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Top Reasons Why Some Leaders Refuse to Delegate Authority

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How to Delegate Authority

To delegate means to assign specific tasks and roles to individuals in an organization. It also means you give these individuals the responsibility to do these assigned tasks. More than its literal meaning, when you delegate, it means you entrust something to another person. You believe that such an appointed person will deliver the desired results.

Delegation is not easy to do for some leaders. Some leaders are reluctant to delegate because they feel like they can decide better than their subordinates. This attitude is typical among managers who exhibit superiority complex or those who are newly promoted. These kinds of managers often do not have a plan to share authority.

Aside from being reluctant to delegate authority, here are other reasons why some managers find a hard time delegating.

Feeling That They Can do Better Work

Some managers believe that they can do a better job compared to their subordinates. This belief stems from another viewpoint that their subordinates are incompetent. The act of delegating needs time to explain the tasks and responsibilities. In this case, the manager may not be patient enough to teach, lead, and point out mistakes.

Thinking That They Will Lose Importance

More often than not, managers who are comfortable with having authority fear to delegate the same to their subordinates. They think that when they share power, their importance in the organization might be diminished. Delegation becomes a burden for them because they are afraid that their subordinates might outshine them.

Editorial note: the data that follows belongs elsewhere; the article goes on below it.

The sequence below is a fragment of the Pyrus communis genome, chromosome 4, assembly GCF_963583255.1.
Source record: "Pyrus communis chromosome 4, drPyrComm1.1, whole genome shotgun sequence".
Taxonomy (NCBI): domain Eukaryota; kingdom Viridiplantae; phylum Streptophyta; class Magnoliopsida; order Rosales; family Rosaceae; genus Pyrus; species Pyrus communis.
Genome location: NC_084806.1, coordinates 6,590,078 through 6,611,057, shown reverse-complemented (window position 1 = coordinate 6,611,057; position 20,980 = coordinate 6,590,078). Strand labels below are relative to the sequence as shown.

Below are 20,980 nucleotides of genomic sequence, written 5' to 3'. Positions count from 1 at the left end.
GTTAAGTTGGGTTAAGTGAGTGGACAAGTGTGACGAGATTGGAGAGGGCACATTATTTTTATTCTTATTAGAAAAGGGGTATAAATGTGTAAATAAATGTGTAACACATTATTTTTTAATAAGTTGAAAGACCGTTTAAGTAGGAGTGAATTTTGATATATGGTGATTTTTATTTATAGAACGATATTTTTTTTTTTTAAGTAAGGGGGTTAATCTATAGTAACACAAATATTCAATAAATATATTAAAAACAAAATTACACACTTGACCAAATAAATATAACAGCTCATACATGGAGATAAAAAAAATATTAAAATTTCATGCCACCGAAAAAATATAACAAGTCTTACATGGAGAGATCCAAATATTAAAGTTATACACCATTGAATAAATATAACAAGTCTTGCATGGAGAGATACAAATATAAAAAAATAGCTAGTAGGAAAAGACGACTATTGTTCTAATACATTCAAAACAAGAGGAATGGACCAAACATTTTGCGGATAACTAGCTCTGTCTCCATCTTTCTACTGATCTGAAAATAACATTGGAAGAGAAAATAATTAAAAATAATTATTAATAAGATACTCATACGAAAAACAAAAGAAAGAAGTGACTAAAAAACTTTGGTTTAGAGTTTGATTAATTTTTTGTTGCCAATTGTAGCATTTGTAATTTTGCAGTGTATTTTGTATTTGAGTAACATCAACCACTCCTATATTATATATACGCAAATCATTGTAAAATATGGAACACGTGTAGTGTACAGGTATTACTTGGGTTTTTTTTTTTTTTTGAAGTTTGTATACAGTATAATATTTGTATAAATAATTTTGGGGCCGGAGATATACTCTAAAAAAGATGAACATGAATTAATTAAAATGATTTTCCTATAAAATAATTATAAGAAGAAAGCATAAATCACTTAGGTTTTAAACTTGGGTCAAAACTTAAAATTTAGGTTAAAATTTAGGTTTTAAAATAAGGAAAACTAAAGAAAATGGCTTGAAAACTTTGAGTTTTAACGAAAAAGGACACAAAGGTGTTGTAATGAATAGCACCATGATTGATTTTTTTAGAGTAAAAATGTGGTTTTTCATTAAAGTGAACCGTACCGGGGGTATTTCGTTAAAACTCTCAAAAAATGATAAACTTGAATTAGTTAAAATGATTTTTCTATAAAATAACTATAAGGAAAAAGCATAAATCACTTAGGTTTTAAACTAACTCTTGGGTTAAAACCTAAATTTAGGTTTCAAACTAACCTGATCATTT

This kind of manager will only delegate a small part of his authority to his other subordinates. Most of the time, this authority is exclusively related to the current responsibility of each assistant. In this case, the delegated subordinate has to know exactly what he needs to do. All specific instructions are usually written so that the subordinate will not have to refer to the manager for his decision or opinion. In that case, the manager retains his authority as the positional superior in the organization.

Fearing That He Will Lose Control

Some managers have expressed that once they start delegating tasks to their subordinates, they lose control. They feel that they will no longer achieve subordinate-assigned responsibilities the moment they delegate.

If adequate resources and information are not available for the subordinate to carry out the decision, he may not accept such delegation. This fear of acceptance in the subordinate is reasonable because the managers themselves are incapable of getting others to complete the job.

Mutual Distrust

Some managers are also reluctant to share authority because they do not trust their subordinates. A manager may be confident in his skills and abilities to guide, help, and control his subordinates. Then again, this confidence is not extended to allowing these subordinates to do the jobs by themselves.

You see, this kind of disposition from the managers is not healthy or helpful. It undermines the latter’s capacities and skills to get the job done. In the long run, such distrust can push even the most loyal employee to seek greener pastures.

The organization and the team cannot operate with only the manager doing the job. It takes a team effort, as well as collaboration, to tackle corporate challenges. For a leader to be successful in achieving his team and organizational goals, he must not only rely on himself. Instead, he should be more proactive in empowering all the members of the team and making them all catalysts of change in the organization.

Lastly, Franchise owners need to also remember these issues when running their business. Here is a useful post for managing your employees in your Franchise business.

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